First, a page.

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Rearden Commerce, a Silicon Valley company that wants to become your personal concierge everywhere, including on your mobile phone, has raised $100 million in funding from some financial powerhouses.
So far, the company has worked for years on a web-based personal assistant service, which lets you do everything from book travel arrangements to manage your calendar. But the company recently demoed its coming mobile service to VentureBeat. It is preparing for a major offensive in mobile, to be announced at the end of this month.
Investors include JPMorgan Chase, American Express, Oak Investment Partners and Foundation Capital. The latter three has also pumped in an earlier $100 million round. The company is now valued at more than $500 million, according to an anonymous source cited in a separate Dow Jones article (no link).
It comes at a time when there’s a big race on among companies to be able to offer advertisers a compelling mobile platform to reach consumers. Rearden says it can offer advertisers detailed information, about where people are located at any given time, what their travel plans are and all sorts of other information about them.
It is growing quickly. It has 300 employees, and wants to have 500 by the end of this year.
The Foster City, Calif.-based Rearden Commerce was created by Patrick Grady, who has worked on this since 1999, and who was previously an investor.
Notably, it also comes at a time when fast-growing social networks like Facebook are developing more robust mobile versions, which also contain useful applications that might compete with Rearden. However, Rearden says its product is more robust for transactions.
Indeed, the company’s user-friendly personal assistant helps you manage a variety of tasks, including dining, managing your address book and more. But it has focused on business-to-business applications, making sure transactions can be conducted securely. But the company will eventually deliver the Rearden Personal Assistant for consumers. The company also plans to rapidly scale its on-demand platform, to allow new merchants and third-party applications providers to be integrated into its concierge service. A demo of the company’s initial technology is here.
The downside, however, is that its platform isn’t completely open. If you prefer Yelp as a restaurant review service, for example, you can’t sub it instead of Rearden’s default service, Zagat. While the service will open up more going forward, executives aren’t saying when that will happen.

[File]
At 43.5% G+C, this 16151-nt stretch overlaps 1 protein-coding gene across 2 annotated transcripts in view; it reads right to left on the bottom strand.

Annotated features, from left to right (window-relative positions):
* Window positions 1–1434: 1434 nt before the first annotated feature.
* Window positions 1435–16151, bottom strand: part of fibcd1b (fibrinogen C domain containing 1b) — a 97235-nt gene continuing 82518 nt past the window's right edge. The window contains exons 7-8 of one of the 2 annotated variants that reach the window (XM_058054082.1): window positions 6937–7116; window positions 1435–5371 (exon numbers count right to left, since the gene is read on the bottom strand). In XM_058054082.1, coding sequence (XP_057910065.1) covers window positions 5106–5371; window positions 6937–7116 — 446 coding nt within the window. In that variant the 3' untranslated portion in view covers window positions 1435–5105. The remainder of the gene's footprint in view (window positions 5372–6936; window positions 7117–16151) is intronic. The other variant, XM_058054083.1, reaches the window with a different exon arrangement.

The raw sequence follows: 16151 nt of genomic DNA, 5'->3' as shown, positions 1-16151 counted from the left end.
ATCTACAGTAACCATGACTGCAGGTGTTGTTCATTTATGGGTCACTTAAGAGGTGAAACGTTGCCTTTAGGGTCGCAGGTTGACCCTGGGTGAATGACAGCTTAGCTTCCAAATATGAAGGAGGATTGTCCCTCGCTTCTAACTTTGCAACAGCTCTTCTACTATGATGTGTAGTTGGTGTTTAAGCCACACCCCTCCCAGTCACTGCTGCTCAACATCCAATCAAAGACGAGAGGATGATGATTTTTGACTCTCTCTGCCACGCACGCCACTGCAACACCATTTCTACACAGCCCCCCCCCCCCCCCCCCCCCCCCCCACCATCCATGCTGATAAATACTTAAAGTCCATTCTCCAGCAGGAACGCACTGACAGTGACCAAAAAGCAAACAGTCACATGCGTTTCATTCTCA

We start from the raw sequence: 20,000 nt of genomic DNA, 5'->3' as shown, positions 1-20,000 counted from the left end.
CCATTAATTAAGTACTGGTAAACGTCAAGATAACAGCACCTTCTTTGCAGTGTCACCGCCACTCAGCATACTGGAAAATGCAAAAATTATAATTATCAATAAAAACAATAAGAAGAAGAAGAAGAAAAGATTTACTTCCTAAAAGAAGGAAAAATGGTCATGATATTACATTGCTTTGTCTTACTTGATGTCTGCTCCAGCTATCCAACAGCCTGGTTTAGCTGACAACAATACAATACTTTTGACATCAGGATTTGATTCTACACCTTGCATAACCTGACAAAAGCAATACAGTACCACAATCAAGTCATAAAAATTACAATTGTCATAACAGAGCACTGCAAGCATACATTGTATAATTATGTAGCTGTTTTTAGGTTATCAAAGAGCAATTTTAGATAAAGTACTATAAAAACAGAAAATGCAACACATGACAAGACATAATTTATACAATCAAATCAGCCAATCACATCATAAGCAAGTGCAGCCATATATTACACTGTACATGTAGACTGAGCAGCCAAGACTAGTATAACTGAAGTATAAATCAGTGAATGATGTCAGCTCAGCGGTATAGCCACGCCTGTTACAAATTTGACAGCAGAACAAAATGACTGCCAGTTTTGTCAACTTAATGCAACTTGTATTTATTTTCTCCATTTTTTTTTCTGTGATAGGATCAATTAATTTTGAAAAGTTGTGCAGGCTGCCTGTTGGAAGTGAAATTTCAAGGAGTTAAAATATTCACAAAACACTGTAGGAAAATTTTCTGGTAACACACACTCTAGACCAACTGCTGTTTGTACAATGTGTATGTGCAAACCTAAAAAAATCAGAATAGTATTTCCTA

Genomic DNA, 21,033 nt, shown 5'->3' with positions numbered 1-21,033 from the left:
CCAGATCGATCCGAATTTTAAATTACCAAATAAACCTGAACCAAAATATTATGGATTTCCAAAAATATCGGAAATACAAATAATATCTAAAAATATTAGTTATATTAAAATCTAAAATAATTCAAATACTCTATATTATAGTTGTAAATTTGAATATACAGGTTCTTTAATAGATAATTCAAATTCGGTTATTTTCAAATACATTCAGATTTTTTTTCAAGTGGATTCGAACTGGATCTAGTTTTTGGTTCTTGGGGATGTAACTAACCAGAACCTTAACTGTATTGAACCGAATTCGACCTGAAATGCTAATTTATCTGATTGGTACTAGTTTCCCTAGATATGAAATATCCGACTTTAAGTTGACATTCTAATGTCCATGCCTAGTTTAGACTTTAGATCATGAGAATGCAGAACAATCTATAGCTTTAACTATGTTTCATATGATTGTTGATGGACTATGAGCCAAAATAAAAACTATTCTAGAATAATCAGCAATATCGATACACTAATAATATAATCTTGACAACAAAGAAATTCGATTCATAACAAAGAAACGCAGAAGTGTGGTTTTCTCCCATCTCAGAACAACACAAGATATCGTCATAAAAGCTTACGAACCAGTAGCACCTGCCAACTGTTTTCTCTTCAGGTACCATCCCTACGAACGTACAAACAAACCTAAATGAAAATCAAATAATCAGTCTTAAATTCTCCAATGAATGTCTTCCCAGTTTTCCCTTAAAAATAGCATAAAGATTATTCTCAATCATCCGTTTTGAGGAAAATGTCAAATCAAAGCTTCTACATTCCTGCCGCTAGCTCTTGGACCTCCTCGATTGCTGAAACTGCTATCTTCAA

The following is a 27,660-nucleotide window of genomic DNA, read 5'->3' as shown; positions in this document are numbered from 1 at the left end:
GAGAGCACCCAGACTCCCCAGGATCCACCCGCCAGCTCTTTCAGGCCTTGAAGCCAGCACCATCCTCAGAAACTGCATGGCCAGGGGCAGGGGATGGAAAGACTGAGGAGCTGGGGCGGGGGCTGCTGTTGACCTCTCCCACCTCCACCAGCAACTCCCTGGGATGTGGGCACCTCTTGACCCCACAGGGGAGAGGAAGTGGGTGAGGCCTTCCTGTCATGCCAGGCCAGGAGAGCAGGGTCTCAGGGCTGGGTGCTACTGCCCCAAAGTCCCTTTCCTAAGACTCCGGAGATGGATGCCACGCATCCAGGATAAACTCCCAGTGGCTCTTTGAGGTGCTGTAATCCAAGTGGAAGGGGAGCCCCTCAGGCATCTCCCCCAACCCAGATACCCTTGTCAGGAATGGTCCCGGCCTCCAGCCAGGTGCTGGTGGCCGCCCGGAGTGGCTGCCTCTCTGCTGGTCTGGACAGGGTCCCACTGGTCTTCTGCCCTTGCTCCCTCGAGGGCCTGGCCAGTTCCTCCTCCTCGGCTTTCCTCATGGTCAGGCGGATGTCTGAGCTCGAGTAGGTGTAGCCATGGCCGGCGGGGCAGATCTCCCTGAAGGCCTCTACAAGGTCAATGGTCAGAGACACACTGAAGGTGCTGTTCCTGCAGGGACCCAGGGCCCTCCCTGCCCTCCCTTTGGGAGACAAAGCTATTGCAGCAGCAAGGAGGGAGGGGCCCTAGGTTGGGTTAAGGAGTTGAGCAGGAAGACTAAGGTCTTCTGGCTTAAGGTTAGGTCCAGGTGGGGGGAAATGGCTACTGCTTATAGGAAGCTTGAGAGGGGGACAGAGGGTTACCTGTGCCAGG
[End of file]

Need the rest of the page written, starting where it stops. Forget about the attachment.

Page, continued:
The mobile version isn’t yet public, but the demo we saw shows that the mobile features use some of the cooler features of Yahoo Go, such as the ability to scroll through your services, carousel-like, via a menu on the left-hand side of your phone.
Rearden Commerce has also inked strategic partnerships with American Express and JPMorgan Chase. In the past 18 months, Rearden Commerce has added more than 1,700 new corporate customers representing more than one million contracted users. The customers include Fortune 500 companies such as ConAgra Foods and Thomson as well as small enterprises C-COR, Diagnostic Health, and Symplified Technologies.
It’s worth noting that the company raised the big pile of cash during a weak environment for start-ups to raise venture capital.
The company came out secrecy in 2005. Its Rearden Personal Assistant helps users find and book the range of services they need based on company policies, their personal preferences, location and the context of what they’re doing.
Just like a seasoned executive assistant, the Rearden Personal Assistant automatically inserts details into the user’s calendar and proactively notifies them of schedule changes via phone, email or text message — whether they’re in the office or on the road. Chase said it plans to use the assistants as the basis for a program to manage a new credit-card service for millions of consumers.
The company is not yet profitable but says it has growing revenue streams from some 137,000 merchants that are hoping to gain distribution through the assistant.
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